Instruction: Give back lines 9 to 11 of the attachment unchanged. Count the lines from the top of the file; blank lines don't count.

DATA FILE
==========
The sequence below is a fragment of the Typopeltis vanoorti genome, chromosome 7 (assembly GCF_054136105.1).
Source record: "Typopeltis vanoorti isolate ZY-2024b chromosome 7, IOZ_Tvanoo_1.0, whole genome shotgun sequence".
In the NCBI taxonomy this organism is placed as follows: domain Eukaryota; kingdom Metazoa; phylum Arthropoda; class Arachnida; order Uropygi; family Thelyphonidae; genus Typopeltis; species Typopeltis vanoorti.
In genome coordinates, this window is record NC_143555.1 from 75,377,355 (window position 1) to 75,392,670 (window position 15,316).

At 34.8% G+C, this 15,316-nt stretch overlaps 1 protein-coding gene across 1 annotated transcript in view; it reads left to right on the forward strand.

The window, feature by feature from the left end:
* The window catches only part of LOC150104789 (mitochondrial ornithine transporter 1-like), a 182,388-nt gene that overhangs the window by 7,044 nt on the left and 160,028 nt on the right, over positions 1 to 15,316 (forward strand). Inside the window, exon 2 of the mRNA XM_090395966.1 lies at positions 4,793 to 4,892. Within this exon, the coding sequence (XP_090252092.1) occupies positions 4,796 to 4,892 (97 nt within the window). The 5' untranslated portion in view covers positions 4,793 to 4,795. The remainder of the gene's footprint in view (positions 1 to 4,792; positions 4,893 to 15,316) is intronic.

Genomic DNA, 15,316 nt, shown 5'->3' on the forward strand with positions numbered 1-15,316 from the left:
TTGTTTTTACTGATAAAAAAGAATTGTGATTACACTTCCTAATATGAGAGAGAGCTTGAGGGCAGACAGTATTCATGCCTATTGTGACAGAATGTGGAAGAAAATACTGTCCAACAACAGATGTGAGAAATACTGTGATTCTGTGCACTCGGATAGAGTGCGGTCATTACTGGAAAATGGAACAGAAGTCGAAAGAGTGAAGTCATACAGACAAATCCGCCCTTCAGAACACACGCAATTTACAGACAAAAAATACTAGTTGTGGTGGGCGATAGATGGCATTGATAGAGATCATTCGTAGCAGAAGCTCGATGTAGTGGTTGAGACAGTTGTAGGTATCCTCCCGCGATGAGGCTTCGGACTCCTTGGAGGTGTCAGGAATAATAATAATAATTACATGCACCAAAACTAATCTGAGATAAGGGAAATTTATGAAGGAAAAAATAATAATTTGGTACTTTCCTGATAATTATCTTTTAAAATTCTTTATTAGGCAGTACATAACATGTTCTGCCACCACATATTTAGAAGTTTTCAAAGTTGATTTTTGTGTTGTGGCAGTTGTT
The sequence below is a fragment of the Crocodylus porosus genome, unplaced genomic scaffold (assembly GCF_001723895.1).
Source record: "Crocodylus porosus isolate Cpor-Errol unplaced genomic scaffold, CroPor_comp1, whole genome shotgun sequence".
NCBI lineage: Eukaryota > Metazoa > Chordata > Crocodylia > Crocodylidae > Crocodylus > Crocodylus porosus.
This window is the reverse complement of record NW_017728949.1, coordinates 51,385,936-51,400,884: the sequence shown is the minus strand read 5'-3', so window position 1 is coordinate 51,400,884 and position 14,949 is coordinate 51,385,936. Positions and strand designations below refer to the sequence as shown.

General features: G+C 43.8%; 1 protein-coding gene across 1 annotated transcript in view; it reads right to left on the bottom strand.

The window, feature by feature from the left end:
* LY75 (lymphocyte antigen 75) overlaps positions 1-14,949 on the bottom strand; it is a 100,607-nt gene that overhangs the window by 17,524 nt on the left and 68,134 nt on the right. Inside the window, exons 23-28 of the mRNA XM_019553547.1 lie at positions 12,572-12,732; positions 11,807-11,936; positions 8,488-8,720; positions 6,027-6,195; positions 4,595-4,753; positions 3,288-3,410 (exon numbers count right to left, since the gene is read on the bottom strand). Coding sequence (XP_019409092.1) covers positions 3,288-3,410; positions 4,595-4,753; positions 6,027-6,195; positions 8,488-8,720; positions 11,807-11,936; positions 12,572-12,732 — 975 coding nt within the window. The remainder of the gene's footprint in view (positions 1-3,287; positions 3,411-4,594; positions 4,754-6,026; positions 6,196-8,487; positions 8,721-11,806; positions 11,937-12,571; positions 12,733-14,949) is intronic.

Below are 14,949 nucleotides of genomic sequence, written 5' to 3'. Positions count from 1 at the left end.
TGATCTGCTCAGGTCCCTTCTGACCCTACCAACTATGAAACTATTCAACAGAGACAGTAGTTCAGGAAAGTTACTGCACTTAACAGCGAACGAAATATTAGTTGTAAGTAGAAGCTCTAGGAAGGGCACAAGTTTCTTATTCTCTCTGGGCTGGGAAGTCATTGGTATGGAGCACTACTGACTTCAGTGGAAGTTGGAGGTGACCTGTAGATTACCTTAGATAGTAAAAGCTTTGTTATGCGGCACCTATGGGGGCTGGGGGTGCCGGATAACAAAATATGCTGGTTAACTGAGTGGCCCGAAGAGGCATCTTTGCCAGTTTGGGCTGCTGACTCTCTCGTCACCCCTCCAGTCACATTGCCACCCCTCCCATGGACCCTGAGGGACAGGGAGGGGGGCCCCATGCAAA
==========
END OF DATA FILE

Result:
TTGTTTTTACTGATAAAAAAGAATTGTGATTACACTTCCTAATATGAGAGAGAGCTTGAGGGCAGACAGTATTCATGCCTATTGTGACAGAATGTGGAAGAAAATACTGTCCAACAACAGATGTGAGAAATACTGTGATTCTGTGCACTCGGATAGAGTGCGGTCATTACTGGAAAATGGAACAGAAGTCGAAAGAGTGAAGTCATACAGACAAATCCGCCCTTCAGAACACACGCAATTTACAGACAAAAAATACTAGTTGTGGTGGGCGATAGATGGCATTGATAGAGATCATTCGTAGCAGAAGCTCGATGTAGTGGTTGAGACAGTTGTAGGTATCCTCCCGCGATGAGGCTTCGGACTCCTTGGAGGTGTCAGGAATAATAATAATAATTACATGCACCAAAACTAATCTGAGATAAGGGAAATTTATGAAGGAAAAAATAATAATTTGGTACTTTCCTGATAATTATCTTTTAAAATTCTTTATTAGGCAGTACATAACATGTTCTGCCACCACATATTTAGAAGTTTTCAAAGTTGATTTTTGTGTTGTGGCAGTTGTT
The sequence below is a fragment of the Crocodylus porosus genome, unplaced genomic scaffold (assembly GCF_001723895.1).
Source record: "Crocodylus porosus isolate Cpor-Errol unplaced genomic scaffold, CroPor_comp1, whole genome shotgun sequence".